He was educated at Eton and Christ Church, Oxford, where he graduated BA in 1828. While at college his interest in geology was aroused by the lectures of William Buckland, and by his acquaintance with William D. Conybeare.
Subsequently when travelling in Switzerland with Lord Cole (later to be 3rd earl of Enniskillen) they were introduced to Prof. L Agassiz at Neufchâtel, and determined to make a special study of fossil fish. During the course of fifty years they gradually gathered together two of the largest and finest of private collections—that of Sir Philip Grey Egerton being at Oulton Park, Tarporley, Cheshire.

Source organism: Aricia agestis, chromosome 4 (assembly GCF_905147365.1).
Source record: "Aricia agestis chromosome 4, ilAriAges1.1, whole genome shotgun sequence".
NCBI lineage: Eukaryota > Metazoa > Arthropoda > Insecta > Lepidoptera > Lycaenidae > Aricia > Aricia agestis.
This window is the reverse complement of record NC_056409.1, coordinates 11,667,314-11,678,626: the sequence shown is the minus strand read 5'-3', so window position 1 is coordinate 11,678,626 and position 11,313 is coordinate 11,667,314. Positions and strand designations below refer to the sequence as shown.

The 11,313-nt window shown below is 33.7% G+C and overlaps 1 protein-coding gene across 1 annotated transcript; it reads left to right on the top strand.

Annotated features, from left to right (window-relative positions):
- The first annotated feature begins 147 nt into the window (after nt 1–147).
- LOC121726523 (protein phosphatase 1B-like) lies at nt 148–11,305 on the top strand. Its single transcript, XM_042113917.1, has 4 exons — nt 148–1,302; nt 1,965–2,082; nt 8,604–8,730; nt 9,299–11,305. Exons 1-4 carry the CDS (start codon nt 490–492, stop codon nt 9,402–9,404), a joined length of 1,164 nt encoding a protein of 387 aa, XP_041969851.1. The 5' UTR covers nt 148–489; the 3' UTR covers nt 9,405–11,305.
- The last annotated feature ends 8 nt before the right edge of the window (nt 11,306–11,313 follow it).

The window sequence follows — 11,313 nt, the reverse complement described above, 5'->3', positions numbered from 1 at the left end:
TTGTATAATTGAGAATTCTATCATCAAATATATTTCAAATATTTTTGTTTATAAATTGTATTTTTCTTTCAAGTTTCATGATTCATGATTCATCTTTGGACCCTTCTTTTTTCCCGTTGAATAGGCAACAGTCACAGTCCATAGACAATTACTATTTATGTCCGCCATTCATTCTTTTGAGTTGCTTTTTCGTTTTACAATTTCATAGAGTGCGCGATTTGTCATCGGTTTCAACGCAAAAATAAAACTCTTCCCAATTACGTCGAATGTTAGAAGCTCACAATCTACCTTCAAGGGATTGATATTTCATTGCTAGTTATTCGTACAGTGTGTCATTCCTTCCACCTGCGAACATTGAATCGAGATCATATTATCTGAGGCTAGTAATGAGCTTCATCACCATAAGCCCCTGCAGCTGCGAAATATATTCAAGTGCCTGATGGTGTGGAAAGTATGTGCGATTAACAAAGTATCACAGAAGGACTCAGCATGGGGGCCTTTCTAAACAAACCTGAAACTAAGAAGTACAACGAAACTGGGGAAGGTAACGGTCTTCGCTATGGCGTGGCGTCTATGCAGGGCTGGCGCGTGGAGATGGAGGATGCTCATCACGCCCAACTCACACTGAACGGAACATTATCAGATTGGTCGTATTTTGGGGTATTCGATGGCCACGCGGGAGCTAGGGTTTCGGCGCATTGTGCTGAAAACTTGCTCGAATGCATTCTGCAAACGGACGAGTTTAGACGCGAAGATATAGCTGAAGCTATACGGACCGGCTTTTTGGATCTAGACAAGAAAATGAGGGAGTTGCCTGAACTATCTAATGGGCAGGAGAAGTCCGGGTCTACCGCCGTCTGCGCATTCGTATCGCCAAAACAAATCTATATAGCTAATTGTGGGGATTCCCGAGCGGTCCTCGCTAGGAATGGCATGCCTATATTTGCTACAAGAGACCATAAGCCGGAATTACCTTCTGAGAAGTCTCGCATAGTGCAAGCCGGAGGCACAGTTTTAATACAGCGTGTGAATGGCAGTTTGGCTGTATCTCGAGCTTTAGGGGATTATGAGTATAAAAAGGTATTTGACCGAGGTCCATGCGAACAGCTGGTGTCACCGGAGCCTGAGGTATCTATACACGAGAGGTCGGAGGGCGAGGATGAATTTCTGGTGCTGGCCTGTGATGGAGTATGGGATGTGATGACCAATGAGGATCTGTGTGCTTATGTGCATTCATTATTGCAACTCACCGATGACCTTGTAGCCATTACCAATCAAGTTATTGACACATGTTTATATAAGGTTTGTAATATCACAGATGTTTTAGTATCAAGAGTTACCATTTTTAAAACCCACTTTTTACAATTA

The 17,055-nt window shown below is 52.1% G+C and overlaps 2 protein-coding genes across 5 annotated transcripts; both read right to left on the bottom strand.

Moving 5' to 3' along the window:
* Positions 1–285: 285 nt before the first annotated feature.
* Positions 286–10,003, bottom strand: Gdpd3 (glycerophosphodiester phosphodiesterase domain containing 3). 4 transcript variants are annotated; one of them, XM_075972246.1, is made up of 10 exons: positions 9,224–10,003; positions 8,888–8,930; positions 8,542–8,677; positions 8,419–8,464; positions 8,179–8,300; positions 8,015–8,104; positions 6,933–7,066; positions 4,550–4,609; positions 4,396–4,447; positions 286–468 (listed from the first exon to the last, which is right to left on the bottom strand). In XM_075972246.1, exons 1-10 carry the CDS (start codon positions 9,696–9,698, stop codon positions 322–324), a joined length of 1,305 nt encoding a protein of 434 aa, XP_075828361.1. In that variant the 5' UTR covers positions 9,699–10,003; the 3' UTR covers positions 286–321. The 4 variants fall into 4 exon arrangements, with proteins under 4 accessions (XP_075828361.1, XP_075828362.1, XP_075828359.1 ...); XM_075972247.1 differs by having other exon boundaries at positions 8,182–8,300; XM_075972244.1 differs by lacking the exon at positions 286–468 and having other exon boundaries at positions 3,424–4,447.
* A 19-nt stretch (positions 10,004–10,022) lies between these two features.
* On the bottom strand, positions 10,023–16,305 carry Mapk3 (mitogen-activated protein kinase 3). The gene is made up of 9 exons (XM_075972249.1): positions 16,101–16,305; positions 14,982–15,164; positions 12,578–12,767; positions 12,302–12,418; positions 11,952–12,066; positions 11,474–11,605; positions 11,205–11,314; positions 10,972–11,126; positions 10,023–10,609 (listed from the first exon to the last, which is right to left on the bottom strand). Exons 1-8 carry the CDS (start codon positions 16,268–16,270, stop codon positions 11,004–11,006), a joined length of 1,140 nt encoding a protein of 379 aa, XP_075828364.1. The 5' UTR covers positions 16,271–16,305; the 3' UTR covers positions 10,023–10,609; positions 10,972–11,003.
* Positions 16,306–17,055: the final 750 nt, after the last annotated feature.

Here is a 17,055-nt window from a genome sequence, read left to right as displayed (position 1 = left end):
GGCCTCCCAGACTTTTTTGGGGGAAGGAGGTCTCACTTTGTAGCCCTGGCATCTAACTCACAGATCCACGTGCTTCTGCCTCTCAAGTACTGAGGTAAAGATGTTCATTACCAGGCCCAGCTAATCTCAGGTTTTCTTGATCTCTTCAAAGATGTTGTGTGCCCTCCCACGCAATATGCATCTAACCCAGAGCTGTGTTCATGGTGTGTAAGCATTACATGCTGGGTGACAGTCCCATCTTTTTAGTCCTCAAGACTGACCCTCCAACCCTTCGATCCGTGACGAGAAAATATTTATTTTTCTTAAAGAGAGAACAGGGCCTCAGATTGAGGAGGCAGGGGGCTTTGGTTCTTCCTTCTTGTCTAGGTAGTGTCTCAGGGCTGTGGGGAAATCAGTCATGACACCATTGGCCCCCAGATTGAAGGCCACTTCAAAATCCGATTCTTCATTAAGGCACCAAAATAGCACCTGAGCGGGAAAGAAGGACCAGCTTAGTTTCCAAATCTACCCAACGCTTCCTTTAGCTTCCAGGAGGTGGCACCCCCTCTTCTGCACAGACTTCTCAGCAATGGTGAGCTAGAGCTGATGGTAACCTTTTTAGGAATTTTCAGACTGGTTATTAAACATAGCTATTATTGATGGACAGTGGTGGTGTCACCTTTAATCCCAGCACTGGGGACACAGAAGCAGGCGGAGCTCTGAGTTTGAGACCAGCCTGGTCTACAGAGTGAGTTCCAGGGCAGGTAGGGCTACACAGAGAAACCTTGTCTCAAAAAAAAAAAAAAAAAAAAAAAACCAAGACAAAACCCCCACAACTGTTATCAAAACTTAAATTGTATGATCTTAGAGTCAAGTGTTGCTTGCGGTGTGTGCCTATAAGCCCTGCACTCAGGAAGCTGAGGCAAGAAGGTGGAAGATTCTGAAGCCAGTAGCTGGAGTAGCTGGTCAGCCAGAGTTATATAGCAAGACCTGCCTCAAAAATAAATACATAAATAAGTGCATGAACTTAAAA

Egerton described the structure and affinities of numerous species in the publications of the Geological Society of London, the Geological Magazine and the Decades of the Geological Survey; and in recognition of his services the Wollaston medal was awarded to him in 1873 by the Geological Society. He was elected Fellow of the Royal Society in 1831, and was a trustee of the British Museum.
As a Member of Parliament he represented the city of Chester in 1830, Cheshire South from 1835 until 1868, and West Cheshire from 1868 to 1881. He died in London on April 6 1881. His collection of fossil fishes is now in the British Museum. He is commemorated in the name of the Rusty-fronted Barwing Actinodura egertoni.